Risk assessments should inform the formulation of mitigation measures and controls designed to address identified risks. If the assessment indicates the proposed recipient of support poses a significant risk to efforts to prevent civilian casualties or resolve the underlying conflict, the sponsor should assess whether there is a reasonable likelihood that mitigation measures, like training and vetting, will meaningfully address this risk.

Other incentive structures should also be considered. This could include, for example, breaking down assistance into smaller tranches and withholding further deliveries until the recipient demonstrates that it is willing and able to use the assistance in a manner that complies with the law. Attention should be paid to the risks associated with supporting different kinds of regimes. As mentioned previously, emerging democracies are more likely to use assistance for the intended purpose. Militarist regimes are more likely to misuse it.

While many states are loath to condition assistance on human rights compliance, past experience demonstrates that it works. When the Colombian military was accused of human rights abuses in the mid-2000s, the U.S. Congress conditioned aid on compliance with the law. Over time, these conditions contributed to efforts to reduce extrajudicial killings.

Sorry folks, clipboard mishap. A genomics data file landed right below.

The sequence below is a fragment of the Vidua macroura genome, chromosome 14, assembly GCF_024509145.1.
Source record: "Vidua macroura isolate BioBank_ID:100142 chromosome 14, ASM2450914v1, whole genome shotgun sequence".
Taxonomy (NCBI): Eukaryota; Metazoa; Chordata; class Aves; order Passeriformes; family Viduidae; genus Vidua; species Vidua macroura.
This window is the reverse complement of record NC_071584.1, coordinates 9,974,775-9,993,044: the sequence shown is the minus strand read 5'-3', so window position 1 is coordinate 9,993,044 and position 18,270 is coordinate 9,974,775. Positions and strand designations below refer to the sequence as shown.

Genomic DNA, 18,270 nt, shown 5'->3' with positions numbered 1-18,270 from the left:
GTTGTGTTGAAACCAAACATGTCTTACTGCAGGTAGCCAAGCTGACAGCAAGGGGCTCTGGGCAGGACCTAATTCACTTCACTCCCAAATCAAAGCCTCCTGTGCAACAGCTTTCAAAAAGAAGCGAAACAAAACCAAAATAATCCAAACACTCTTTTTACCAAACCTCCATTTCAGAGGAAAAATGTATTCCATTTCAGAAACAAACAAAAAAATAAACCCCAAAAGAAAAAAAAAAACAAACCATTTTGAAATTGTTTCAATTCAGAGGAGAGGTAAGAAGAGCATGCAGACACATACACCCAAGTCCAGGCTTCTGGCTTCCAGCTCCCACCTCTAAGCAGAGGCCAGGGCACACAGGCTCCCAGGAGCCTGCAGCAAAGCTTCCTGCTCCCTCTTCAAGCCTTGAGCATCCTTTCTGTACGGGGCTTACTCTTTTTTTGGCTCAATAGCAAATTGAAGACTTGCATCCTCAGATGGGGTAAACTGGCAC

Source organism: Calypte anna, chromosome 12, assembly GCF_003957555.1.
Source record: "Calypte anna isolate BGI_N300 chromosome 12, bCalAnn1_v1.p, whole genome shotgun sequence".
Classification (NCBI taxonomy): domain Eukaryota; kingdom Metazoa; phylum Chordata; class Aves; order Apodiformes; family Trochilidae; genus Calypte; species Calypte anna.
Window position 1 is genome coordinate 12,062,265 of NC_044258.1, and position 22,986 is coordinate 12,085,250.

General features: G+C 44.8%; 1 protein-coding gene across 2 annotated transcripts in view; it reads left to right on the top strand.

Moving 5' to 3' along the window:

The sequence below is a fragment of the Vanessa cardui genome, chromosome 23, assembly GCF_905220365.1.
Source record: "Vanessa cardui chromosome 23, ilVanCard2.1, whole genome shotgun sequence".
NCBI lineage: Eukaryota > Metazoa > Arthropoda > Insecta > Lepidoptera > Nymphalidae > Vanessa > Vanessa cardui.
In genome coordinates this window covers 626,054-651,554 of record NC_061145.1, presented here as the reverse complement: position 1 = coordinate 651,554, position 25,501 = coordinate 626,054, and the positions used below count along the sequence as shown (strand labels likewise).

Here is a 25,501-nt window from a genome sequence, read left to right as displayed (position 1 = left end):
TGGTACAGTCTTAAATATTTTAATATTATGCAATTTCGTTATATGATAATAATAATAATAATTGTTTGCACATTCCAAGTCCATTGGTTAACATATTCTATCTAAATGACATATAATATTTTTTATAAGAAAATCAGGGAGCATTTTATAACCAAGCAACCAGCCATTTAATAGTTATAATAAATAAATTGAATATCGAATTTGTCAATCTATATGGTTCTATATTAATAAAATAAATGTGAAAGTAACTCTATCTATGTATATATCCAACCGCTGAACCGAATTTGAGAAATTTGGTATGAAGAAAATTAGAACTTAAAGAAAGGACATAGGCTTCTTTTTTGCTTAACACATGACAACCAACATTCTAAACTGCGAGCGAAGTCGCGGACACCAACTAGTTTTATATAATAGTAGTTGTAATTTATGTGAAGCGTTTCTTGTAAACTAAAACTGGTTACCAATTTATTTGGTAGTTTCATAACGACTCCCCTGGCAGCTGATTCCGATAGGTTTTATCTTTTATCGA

Where Regulators Fail, Courts and Legislators Intervene

Should states fail to adhere to arms-export policies that address the above concerns, the trend seems to be that they may be held accountable by their own domestic judiciaries. For example, ongoing litigation in the United Kingdom has addressed the question of whether consistent reporting of serious violations of international humanitarian law in Yemen was sufficient to establish knowledge on the part of the United Kingdom that there was a “clear risk” that weapons it provided would be used to commit serious violations of international humanitarian law and therefore conflict with the European Council’s Common Position on Arms Exports. The Appellate Court ruled that the United Kingdom had an obligation to determine whether there had been a “historic pattern” of violations of humanitarian law in order to determine whether there was a clear risk of future violations.

Back in the United States, a number of bills have been introduced in Congress to patch holes in the export-control regime. While much of this legislation has merit, given the past history of the executive branch simply ignoring the law, the question remains how to ensure enforcement.